Amy Goduti: Busy moms are also witnesses for the dignity of human life
I am very blessed to have parents, in-laws, and many dear friends who are actively involved in defending the sanctity of human life. As the mother of eight children aged 1-16, however, my involvement in the pro-life movement has been limited to sometimes attending the annual March for Life and a tiny bumper sticker on the side of my car – dismal qualifications for being on the front lines of the pro-life movement.
Then one day, God gave me the grace to see my role somewhat differently. I was shopping alone (a rarity) at Costco, dragging one completely full cart of groceries and pushing another. I felt like Moses parting the Red Sea as I moved through the aisles, while people stepped aside with exaggeration while others asked questions about the army I must be feeding. My heart started racing as I mentally tallied the grocery bill, and I was reaching near panic by the time I reached the checkout thinking about the cost and responsibility of feeding a large family.
Suddenly, a young woman in line behind me asked if I ever go to Mass at St. Mark Church in Huntersville. "Yes," I answered, very surprised because we were roughly 30 minutes from Huntersville. "I recognize you," she said. "You have eight children." I was completely dumbfounded. St. Mark has more than 4,000 families, and I did not have any of my children with me.
I am embarrassed to say that I then braced myself for the negative comments about having so many children. Instead, she went on to tell me that she was one of six and her husband one of seven. She spoke about the tremendous blessing it was to be a part of a large family. As we parted ways, she told me to watch EWTN if I was ever feeling overwhelmed.
Wow! Two lessons you do not expect to learn in the checkout line. First of all, don't always assume everyone thinks you are leaving too big a "carbon footprint" with the size of your family. The negative comments definitely sting, but Satan loves to fool you into thinking that everyone thinks you are just plain crazy for having so many children.
Second, and more importantly, I do work the front lines of the pro-life movement every single day – and not just when I have my kids with me.
Big families have an enormous responsibility in a very quiet and yet extremely powerful way: to evangelize the beauty of being open to life. And people are watching.
This is not the first time someone had recognized me as that mother of eight children. Believe it or not, I can no longer count the number of times someone has stopped me. Up until this point, I had cringed and wondered if they recognized me because of the temper tantrum my twins had thrown (in unison) at Target. I hadn't thought of it in a positive light, as an opportunity for witness.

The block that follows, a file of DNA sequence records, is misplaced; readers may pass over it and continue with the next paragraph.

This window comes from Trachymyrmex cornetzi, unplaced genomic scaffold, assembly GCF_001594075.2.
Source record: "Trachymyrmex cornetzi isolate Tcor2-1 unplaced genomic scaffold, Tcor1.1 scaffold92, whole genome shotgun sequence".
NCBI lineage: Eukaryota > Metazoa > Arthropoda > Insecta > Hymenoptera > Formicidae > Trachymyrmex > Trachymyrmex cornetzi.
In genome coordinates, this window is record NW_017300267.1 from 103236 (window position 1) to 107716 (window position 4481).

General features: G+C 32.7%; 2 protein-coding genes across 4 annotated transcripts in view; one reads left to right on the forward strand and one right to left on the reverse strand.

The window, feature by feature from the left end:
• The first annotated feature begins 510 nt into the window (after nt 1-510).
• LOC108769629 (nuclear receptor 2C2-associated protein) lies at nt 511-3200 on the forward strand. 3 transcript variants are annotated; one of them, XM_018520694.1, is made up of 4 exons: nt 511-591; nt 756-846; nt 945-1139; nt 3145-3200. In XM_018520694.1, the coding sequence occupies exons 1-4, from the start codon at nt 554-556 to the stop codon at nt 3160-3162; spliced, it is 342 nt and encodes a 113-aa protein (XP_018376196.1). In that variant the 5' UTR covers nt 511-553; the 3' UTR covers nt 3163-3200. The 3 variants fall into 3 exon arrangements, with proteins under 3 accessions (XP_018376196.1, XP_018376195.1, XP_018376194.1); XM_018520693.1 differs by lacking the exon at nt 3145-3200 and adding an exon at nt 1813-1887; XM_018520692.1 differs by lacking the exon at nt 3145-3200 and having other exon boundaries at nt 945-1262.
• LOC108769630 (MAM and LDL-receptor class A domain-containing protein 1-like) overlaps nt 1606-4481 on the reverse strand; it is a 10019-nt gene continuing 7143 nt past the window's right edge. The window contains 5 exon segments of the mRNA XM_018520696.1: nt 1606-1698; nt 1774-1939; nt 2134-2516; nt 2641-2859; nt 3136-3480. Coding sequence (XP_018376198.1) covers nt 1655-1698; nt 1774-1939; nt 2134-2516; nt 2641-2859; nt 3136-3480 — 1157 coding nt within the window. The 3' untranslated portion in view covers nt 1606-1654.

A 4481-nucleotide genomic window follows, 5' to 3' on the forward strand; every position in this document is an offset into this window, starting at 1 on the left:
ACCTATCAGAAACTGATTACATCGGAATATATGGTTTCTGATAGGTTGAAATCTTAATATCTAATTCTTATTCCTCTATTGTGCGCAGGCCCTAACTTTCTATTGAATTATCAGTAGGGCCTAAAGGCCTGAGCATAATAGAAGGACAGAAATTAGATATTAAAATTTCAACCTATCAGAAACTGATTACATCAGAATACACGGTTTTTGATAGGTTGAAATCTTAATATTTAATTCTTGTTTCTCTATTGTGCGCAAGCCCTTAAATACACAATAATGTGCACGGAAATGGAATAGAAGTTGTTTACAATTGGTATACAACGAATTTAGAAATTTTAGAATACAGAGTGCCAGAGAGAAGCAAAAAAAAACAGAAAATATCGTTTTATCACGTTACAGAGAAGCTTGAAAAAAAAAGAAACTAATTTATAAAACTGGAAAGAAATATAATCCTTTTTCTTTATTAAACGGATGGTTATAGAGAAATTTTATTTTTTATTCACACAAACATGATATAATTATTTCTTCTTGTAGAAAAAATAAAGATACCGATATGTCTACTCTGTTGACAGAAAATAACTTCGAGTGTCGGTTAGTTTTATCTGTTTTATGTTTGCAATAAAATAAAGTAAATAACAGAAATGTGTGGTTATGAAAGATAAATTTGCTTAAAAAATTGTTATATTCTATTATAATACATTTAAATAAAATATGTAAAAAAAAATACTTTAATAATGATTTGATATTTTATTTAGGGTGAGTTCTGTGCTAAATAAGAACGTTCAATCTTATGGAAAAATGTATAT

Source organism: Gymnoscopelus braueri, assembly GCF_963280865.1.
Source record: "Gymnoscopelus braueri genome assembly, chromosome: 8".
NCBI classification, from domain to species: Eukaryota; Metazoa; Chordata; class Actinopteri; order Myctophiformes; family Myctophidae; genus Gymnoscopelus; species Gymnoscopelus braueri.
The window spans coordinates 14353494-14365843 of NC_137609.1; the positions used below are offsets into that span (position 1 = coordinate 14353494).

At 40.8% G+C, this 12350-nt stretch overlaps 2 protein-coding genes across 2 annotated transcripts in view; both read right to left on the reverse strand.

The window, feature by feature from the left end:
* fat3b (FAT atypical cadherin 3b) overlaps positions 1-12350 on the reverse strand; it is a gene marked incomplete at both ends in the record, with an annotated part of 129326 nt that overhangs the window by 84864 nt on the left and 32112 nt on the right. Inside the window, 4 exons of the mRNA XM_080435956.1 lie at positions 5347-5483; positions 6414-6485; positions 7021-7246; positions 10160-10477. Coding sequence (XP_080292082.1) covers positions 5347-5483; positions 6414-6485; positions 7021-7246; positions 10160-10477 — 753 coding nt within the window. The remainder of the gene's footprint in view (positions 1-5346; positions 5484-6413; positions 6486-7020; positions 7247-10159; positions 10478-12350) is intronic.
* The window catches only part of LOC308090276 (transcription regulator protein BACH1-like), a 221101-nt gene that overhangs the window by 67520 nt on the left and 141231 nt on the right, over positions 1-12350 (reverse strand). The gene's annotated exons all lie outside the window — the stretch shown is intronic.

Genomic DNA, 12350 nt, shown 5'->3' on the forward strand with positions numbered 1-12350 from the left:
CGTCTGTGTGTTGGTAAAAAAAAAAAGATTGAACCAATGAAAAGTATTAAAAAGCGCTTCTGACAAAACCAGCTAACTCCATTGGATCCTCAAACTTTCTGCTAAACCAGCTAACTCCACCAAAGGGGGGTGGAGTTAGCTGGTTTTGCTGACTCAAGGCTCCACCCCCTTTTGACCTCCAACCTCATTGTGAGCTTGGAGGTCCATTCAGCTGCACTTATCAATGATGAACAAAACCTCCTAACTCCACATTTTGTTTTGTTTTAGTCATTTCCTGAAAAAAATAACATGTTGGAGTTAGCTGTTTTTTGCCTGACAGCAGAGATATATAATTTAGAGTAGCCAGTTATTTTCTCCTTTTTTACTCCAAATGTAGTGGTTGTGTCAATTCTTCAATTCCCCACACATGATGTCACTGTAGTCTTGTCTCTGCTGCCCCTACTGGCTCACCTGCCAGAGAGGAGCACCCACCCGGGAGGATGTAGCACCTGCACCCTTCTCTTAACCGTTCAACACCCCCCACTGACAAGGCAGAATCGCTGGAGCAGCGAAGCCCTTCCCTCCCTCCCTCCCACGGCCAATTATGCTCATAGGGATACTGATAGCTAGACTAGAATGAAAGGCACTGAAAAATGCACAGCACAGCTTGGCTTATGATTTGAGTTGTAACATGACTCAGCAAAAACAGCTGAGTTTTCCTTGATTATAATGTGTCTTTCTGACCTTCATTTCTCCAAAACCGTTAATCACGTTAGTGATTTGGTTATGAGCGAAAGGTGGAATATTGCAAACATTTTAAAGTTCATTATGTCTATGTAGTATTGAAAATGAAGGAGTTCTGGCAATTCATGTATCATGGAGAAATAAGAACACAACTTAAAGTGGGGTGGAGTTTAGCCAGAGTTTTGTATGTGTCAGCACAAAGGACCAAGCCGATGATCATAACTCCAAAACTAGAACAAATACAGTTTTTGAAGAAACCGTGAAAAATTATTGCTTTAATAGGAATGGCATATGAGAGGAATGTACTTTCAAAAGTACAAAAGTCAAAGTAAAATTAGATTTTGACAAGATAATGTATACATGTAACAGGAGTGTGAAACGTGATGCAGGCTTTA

I am now acutely aware of how I present myself as a Catholic mother wherever I go. Am I being kind to the clerk even when they are obviously annoyed by my large order? Am I patient with someone in the parking lot who seems bothered by the amount of time it takes all my little ones to cross the street? Do I look exhausted and frumpy, as if all my children are draining the life out of me, or do I at least try and fake it with a cute pea coat over my spit-up stained shirt?
Every day that I take care of my family, that I make sure they are respectful, kind and well-groomed even if their clothes come from a consignment store, that I attend Mass as a family, or that I simply venture out in public with them, I am witnessing life. Whenever someone comments that I seem to have my act together, I smile graciously but inwardly laugh at the loads of laundry and disorganized closets waiting for me at home.
I am humbled that God has entrusted me with eight beautiful souls, and as only our perfect Heavenly Father works, he has allowed me to be a part of the great battle for the sanctity of human life without ever forsaking my vocation as a mom.
Amy Goduti is the mother of Brigid, Christian, Clare, Grace, Jake, John Patrick, Kathryn and Mary Rose, and the wife of Fred Goduti. They live in Huntersville and are active parishioners in the Diocese of Charlotte.
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FROM THE PASTORS
Read and listen to homilies posted regularly by pastors at parishes within the Diocese of Charlotte:
- Fr. Frank Cancro at Queen of the Apostles
- Fr. Patrick Earl at St. Peter in Charlotte
- Fr. John Eckert at St. John the Baptist in Tryon
- Fr. Timothy Reid at St. Ann in Charlotte
- Fr. Benjamin Roberts at Our Lady of Lourdes in Monroe
- Fr. Patrick Winslow at St. Thomas Aquinas in Charlotte
- Watch full Masses live and on demand, listen to homilies and reflections from Sacred Heart Church in Salisbury
- Listen to homilies from St. William Catholic Church in Murphy